Newspaper Page Text
- ' V-1 "st2'?'jfccwE'is5?'cr- -.? ;:.
.' ... -: a- -sS5
si gases. c-" -s:
vi-ts-sarwsse-s - '1. :
X-s .sT-iV-TV? Vf: ..- "a.-
M. IrVt'F.XlS l'F.K WKKK.
DAILY AND WEB1LT.
The RErrnLic ! the oldest and best news-
Till" Km'i in i lias the largest am! most
pniH-r. ami the leading public Journal of
the Eighth Congressional District.
-iii-r.it circulation in Springfield or
the 1'iglith Congressional U.strirt.
VOL. XXXIII NO. 162.
SPRINGFIELD, O., MOM)V EVENTNU. JULY 11. 1887.
PRICE TWO CENTS.
: - . -. rfr.-itBBSmsratr -
, . t - -jjt- 'asHHHrHHDMHBIs9BMHHBHfe . .i-JMfcai..cfciiaAaiSMMaaaaaaaaaaaMaaQaais.rf'C.!jpwRgj.- ',Lt,'.lQjsia&BBtfwMMy
a"X5J3 "-iJLiiSS.ii.-J v-. '
(tjMMt'MMHHnWMWI!WPWBRMnMMfH"J,,ll'M"J "" 'RSP'" "I"1"-. jubhbhmm-buuui 111 " ' - .
ASHISTO. Jlll II UU11
Fair weather. tArly st,t Ion
SPKINGFIEI.lt, O., )
July 9, 1887. J
When you purchase an extra
good article of clothing for
your money, to give a friendly
tip to your neighbor, and tell
him to go to the same place.
When Clothing House
Located at Springfield six
years ago, there must have
been many friendly tips given,
for our business here increased
nearly double. We recog
ni7e one means of calling
trade, and only one to the
buyers' advantage, the means
of advertising on in the future.
Some are profitable, some
are doubtful. Nothing short
of seeking the buyers' advant
age affords the requisite busi
ness basis for proper advertis
ing. Our long experience as
manufacturers and retailers of
men's, youths', boys' and
children's clothing has taught
us how to do it, as thousands
of men. women and children
can testify who have patron
ized our stores in Springfield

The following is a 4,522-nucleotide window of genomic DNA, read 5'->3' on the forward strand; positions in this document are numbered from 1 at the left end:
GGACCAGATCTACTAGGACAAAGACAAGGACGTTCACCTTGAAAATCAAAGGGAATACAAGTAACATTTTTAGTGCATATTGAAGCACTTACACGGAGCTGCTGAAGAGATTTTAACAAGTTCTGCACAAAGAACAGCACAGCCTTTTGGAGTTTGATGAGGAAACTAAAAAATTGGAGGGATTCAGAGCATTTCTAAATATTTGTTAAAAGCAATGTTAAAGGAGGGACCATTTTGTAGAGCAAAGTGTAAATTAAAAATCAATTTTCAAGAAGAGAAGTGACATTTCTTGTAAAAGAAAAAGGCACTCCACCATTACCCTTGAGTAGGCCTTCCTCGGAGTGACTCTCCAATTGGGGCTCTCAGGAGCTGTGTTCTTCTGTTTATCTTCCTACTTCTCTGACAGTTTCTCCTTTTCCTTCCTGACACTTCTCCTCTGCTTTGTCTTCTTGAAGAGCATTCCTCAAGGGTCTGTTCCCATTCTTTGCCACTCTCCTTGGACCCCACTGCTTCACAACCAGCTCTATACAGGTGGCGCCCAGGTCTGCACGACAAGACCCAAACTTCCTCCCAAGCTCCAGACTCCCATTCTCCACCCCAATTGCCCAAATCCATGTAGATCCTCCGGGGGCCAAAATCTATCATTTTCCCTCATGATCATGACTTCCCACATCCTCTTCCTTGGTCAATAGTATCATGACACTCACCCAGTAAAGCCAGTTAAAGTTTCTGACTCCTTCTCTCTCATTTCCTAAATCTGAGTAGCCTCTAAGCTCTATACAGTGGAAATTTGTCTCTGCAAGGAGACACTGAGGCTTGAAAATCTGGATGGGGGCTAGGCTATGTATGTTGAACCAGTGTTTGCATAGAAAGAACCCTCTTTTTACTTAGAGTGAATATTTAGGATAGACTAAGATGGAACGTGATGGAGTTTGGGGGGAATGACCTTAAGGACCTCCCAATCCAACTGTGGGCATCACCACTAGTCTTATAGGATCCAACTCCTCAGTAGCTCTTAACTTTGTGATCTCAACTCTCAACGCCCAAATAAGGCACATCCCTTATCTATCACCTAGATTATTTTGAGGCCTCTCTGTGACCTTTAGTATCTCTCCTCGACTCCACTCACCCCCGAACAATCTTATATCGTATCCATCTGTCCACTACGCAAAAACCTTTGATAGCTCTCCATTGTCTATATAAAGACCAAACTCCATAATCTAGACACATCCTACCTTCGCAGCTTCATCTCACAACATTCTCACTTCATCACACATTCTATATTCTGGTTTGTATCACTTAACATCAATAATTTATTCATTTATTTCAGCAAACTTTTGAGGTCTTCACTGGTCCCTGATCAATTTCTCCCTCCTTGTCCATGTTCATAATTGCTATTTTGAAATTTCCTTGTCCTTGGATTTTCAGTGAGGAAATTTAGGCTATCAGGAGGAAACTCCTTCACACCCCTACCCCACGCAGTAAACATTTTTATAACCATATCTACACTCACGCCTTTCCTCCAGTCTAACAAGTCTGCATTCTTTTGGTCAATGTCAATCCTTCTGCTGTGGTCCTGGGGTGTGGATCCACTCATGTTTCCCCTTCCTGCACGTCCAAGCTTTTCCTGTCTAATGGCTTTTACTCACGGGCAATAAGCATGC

and elsewhere. We ask
every person that reads to
come and see our medley of
good things to wear and look
well in this month. Seeing is
easiest where stock is great
est, and prices marked in plain
figures with no deviation, and
that is at
25 and 27 West Main Street.
I'd moid cooking iu hot weather,
ve fitrruMi a choice line ol"
SARDINES IN OIL,
Sardines in Mustard, llrook Trout
in Tomato Sauce, Salmon Steak.
PIGfJlC OR SHHDW1GH MEATS :
Deviled Ham, Tongue and
Chit-Ken, Potted H hi and
Tongue: Lunch Ham.
11Y TIIIC UAKItKT.
Jersey Cream Crackers,
New Packing of Olives,
Daisy Cream Salad Dressing.
I III! IIIWI I kill
N. E. C. WHITNEY,
Solicitorot American and Foreign
CO I IIVS ELLOR
Rosm 5 Arcade Building,
lou. Kaic.. Pitrii. Fr&uce.
j. i. Mccarty,
21 .SOUTH LIMESTONE ST.,:
Presents a splendid line of Suit-
iugs tor Gentlemen's
SUITS and OVERCOATS
MADE TO ORDER.
Dr. Frank C. Runyan,
-Murbi A Bro.'i Store..
tiBlaliUeDUatt given to tt prMeMtUf o
.S M Nil FF R
TLe Sloop Yacht "Mystery" Capsize Near
lUrren Island, aud Twenty-Seven
Heroic Nrcro Si Mn r.r"
1 rnllirr.Mrlichl I'rlrr ritbhllirr
the Mil tttgnn ltnr.ter, from
B the Associated Press
m Yoiik, Jul) 11 The sloop yacht
Mystery left the referee liar at 7 o'clock
loaded almost to tli gunwale with women
ati.l i-liililn-u. Wliemitl Itarren island, the
yacht eapslied am! only thirteen of fort)
s mis, coiniHslng her itassengers anil ere at.
are known to have been rescued. Tlie par
ty was made up chiefly of German families,
residents of ltnxikhn ami Iamg Island
Tlie aivnlent was caiistsl liy too lunch